Home GrownMoulage Tips

By Alaina Herrington and Julie Poore

Recently, there has been a lot of discussion about the word fidelity and whether we should even use it to describe simulation modalities. To some the word is synonymous with a high level of technology, while others – like us – equate fidelity to the degree with which a simulation mimics reality. For example, if the student’s objective is to complete postmortem care, a low-fidelity simulator with moulage could create a high-fidelity simulation. Setting the stage requires the simulation expert to provide the maximum degree of authenticity, but how can one achieve realism on a low budget?

The HomeGrown Solution website has several inexpensive examples. Following are some of our favorite Homegrown solutions.

  1. Morbidly Obese Suit

11Capture.JPGBecause of staff and budgetary limitations, many small simulation labs have difficulty creating realistic obese clients. This idea not only transformed an old manikin, but improved our ability to expose learners to concepts related to obesity in a realistic way, including assessment for peripheral edema in heart failure, ascites in liver failure, and overall care for a morbidly obese client. After transforming this old manikin, and realizing the educational value of having an obese manikin, we decided to maintain the moulage. Minor changes of wigs and the half mask make it easy to create a different client with little work.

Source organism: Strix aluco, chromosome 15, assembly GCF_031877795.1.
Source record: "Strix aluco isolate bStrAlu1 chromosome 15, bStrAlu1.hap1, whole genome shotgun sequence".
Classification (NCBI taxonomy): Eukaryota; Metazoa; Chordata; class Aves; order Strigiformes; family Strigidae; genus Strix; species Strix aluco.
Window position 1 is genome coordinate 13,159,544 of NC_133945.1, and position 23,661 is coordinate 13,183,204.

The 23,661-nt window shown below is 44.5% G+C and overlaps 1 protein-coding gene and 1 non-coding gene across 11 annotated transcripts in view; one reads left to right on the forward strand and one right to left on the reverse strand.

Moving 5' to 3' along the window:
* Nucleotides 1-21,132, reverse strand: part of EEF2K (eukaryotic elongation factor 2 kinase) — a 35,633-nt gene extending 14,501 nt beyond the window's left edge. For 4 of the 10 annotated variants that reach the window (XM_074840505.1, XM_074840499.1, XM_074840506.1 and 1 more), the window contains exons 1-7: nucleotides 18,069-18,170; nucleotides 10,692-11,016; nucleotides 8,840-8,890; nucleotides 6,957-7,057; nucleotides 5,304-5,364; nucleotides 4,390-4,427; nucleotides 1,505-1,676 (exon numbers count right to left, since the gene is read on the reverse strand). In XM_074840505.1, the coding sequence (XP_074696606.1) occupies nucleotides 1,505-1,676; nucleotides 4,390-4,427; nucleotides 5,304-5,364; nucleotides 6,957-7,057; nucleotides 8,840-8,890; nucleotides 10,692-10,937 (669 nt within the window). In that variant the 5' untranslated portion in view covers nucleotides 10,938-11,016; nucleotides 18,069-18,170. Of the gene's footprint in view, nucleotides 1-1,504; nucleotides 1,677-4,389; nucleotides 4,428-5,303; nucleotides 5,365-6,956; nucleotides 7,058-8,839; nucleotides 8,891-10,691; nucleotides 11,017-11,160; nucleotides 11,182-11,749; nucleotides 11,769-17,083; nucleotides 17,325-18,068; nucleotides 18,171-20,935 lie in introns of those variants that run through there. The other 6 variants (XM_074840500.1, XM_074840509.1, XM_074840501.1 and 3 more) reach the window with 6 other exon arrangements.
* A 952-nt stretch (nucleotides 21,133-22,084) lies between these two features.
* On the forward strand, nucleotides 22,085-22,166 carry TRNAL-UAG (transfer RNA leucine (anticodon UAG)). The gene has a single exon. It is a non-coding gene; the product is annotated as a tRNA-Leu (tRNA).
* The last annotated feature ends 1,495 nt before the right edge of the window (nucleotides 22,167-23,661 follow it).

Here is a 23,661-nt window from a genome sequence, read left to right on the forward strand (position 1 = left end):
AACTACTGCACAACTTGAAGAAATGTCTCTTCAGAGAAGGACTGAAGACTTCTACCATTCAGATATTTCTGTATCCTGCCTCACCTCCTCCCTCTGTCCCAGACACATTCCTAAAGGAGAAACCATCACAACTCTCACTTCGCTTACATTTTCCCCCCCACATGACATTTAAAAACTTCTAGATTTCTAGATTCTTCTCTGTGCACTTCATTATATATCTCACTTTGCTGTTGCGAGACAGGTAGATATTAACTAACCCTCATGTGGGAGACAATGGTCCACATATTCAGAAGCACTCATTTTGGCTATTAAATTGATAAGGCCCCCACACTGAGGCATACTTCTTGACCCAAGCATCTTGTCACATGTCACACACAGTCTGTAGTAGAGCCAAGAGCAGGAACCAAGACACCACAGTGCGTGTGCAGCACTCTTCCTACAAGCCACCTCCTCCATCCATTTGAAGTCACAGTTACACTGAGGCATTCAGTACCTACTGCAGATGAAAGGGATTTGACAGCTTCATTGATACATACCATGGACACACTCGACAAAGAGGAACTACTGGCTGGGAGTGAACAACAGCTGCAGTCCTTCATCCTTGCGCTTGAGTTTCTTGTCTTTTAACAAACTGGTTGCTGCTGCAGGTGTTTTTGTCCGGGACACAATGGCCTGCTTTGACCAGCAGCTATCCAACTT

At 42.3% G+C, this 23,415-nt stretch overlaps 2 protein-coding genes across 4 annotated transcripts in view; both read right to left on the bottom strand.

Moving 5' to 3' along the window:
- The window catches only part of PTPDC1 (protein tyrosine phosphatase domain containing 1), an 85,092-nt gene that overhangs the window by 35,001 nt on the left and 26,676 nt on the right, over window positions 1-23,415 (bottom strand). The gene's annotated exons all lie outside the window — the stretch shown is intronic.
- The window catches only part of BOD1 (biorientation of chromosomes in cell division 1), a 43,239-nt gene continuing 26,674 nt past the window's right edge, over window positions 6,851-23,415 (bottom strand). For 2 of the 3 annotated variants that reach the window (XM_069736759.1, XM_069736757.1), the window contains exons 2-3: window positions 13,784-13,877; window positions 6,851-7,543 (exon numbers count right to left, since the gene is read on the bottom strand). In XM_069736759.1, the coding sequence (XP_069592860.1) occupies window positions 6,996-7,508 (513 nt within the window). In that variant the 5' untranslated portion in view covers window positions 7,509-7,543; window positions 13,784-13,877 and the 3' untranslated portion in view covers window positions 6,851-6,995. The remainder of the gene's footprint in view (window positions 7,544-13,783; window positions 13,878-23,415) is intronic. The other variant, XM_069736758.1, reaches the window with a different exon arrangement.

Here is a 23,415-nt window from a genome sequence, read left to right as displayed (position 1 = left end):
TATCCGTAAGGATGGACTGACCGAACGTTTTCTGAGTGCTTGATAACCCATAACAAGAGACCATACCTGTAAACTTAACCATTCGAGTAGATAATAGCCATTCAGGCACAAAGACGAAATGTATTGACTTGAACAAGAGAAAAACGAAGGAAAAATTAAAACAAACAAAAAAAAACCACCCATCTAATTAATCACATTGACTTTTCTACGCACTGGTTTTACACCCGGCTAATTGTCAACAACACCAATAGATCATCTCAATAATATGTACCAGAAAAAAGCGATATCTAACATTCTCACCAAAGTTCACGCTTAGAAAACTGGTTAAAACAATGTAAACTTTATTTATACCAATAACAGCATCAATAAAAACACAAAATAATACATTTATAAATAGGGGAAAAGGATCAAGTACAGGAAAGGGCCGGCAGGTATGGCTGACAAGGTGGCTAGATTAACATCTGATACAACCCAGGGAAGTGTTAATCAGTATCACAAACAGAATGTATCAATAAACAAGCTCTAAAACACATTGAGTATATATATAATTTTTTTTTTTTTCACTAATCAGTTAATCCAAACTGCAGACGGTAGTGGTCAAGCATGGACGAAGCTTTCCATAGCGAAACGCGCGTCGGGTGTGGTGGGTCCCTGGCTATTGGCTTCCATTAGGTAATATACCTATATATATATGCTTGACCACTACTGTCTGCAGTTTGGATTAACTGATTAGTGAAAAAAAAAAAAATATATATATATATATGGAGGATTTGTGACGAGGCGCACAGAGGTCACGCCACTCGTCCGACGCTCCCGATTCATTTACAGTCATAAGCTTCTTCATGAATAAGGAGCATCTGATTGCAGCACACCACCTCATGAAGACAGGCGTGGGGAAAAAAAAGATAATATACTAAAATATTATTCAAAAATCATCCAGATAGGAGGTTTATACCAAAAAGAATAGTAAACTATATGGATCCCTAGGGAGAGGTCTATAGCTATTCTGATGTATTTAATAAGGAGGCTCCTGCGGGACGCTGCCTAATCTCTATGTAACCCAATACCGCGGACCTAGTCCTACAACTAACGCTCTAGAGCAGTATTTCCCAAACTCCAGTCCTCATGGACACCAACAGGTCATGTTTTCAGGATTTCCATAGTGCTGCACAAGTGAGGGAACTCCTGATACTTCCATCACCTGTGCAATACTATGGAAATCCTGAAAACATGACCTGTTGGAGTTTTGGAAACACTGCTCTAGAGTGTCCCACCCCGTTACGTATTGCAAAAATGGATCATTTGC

1. Leg Wound

Author: NLNTEQ

The National League for Nursing promotes excellence in nursing education to build a strong and diverse nursing workforce to advance the health of our nation and the global community. In today's technology-rich environment, nurse educators need to be up-to-date on the latest innovations in simulation, e-learning, telehealth, and the integration of informatics into curricula. Known throughout the nursing education community as a staunch advocate for simulation and technology, the NLN has created simulation scenarios for use across curricula, pioneered nursing education webinars; established an annual technology conference, now in its second decade; and incorporates technology into all its initiatives. The Center for Innovation in Simulation and Technology engages in resource development and collaborative partnerships to advance the faculty role with simulation and emerging technology

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